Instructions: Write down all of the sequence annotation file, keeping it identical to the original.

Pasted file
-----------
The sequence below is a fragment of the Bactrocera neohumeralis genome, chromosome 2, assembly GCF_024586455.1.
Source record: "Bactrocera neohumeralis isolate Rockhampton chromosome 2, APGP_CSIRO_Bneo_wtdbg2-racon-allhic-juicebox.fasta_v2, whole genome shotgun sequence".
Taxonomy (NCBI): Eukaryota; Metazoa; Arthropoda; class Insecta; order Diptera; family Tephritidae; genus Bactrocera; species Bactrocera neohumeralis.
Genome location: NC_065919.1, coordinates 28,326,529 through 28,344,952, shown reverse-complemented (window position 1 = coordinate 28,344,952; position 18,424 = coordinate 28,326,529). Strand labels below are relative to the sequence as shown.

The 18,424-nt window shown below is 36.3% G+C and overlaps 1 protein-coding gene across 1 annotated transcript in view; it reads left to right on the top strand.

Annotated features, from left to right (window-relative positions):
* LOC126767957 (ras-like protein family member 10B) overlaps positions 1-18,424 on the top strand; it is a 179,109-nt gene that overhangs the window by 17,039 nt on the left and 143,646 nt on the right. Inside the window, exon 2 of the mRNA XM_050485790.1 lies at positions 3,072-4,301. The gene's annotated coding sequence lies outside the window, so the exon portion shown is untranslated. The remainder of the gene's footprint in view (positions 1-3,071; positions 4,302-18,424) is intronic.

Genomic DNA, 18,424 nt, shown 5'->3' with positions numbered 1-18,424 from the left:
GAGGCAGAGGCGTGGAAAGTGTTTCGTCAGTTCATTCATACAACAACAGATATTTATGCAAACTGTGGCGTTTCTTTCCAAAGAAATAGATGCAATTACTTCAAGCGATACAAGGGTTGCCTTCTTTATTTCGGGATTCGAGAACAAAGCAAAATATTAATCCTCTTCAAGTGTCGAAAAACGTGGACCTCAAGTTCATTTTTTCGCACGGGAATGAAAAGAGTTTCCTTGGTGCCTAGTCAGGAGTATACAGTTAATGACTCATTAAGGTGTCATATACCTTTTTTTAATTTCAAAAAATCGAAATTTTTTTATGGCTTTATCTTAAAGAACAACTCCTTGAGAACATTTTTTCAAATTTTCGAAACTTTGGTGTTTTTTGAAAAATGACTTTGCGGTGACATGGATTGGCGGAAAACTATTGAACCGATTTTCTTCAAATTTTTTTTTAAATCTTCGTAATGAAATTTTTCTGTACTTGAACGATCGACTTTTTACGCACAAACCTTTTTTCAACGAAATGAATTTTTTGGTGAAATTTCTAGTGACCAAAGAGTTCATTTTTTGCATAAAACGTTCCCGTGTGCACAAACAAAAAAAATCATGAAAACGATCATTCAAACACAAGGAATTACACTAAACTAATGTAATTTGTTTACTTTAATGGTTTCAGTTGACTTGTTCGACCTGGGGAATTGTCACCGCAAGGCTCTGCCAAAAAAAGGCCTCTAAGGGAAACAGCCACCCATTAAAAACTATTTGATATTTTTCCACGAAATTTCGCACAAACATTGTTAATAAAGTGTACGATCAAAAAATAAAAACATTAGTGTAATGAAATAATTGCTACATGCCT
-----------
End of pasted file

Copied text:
The sequence below is a fragment of the Bactrocera neohumeralis genome, chromosome 2, assembly GCF_024586455.1.
Source record: "Bactrocera neohumeralis isolate Rockhampton chromosome 2, APGP_CSIRO_Bneo_wtdbg2-racon-allhic-juicebox.fasta_v2, whole genome shotgun sequence".
Taxonomy (NCBI): Eukaryota; Metazoa; Arthropoda; class Insecta; order Diptera; family Tephritidae; genus Bactrocera; species Bactrocera neohumeralis.
Genome location: NC_065919.1, coordinates 28,326,529 through 28,344,952, shown reverse-complemented (window position 1 = coordinate 28,344,952; position 18,424 = coordinate 28,326,529). Strand labels below are relative to the sequence as shown.

The 18,424-nt window shown below is 36.3% G+C and overlaps 1 protein-coding gene across 1 annotated transcript in view; it reads left to right on the top strand.

Annotated features, from left to right (window-relative positions):
* LOC126767957 (ras-like protein family member 10B) overlaps positions 1-18,424 on the top strand; it is a 179,109-nt gene that overhangs the window by 17,039 nt on the left and 143,646 nt on the right. Inside the window, exon 2 of the mRNA XM_050485790.1 lies at positions 3,072-4,301. The gene's annotated coding sequence lies outside the window, so the exon portion shown is untranslated. The remainder of the gene's footprint in view (positions 1-3,071; positions 4,302-18,424) is intronic.

Genomic DNA, 18,424 nt, shown 5'->3' with positions numbered 1-18,424 from the left:
GAGGCAGAGGCGTGGAAAGTGTTTCGTCAGTTCATTCATACAACAACAGATATTTATGCAAACTGTGGCGTTTCTTTCCAAAGAAATAGATGCAATTACTTCAAGCGATACAAGGGTTGCCTTCTTTATTTCGGGATTCGAGAACAAAGCAAAATATTAATCCTCTTCAAGTGTCGAAAAACGTGGACCTCAAGTTCATTTTTTCGCACGGGAATGAAAAGAGTTTCCTTGGTGCCTAGTCAGGAGTATACAGTTAATGACTCATTAAGGTGTCATATACCTTTTTTTAATTTCAAAAAATCGAAATTTTTTTATGGCTTTATCTTAAAGAACAACTCCTTGAGAACATTTTTTCAAATTTTCGAAACTTTGGTGTTTTTTGAAAAATGACTTTGCGGTGACATGGATTGGCGGAAAACTATTGAACCGATTTTCTTCAAATTTTTTTTTAAATCTTCGTAATGAAATTTTTCTGTACTTGAACGATCGACTTTTTACGCACAAACCTTTTTTCAACGAAATGAATTTTTTGGTGAAATTTCTAGTGACCAAAGAGTTCATTTTTTGCATAAAACGTTCCCGTGTGCACAAACAAAAAAAATCATGAAAACGATCATTCAAACACAAGGAATTACACTAAACTAATGTAATTTGTTTACTTTAATGGTTTCAGTTGACTTGTTCGACCTGGGGAATTGTCACCGCAAGGCTCTGCCAAAAAAAGGCCTCTAAGGGAAACAGCCACCCATTAAAAACTATTTGATATTTTTCCACGAAATTTCGCACAAACATTGTTAATAAAGTGTACGATCAAAAAATAAAAACATTAGTGTAATGAAATAATTGCTACATGCCT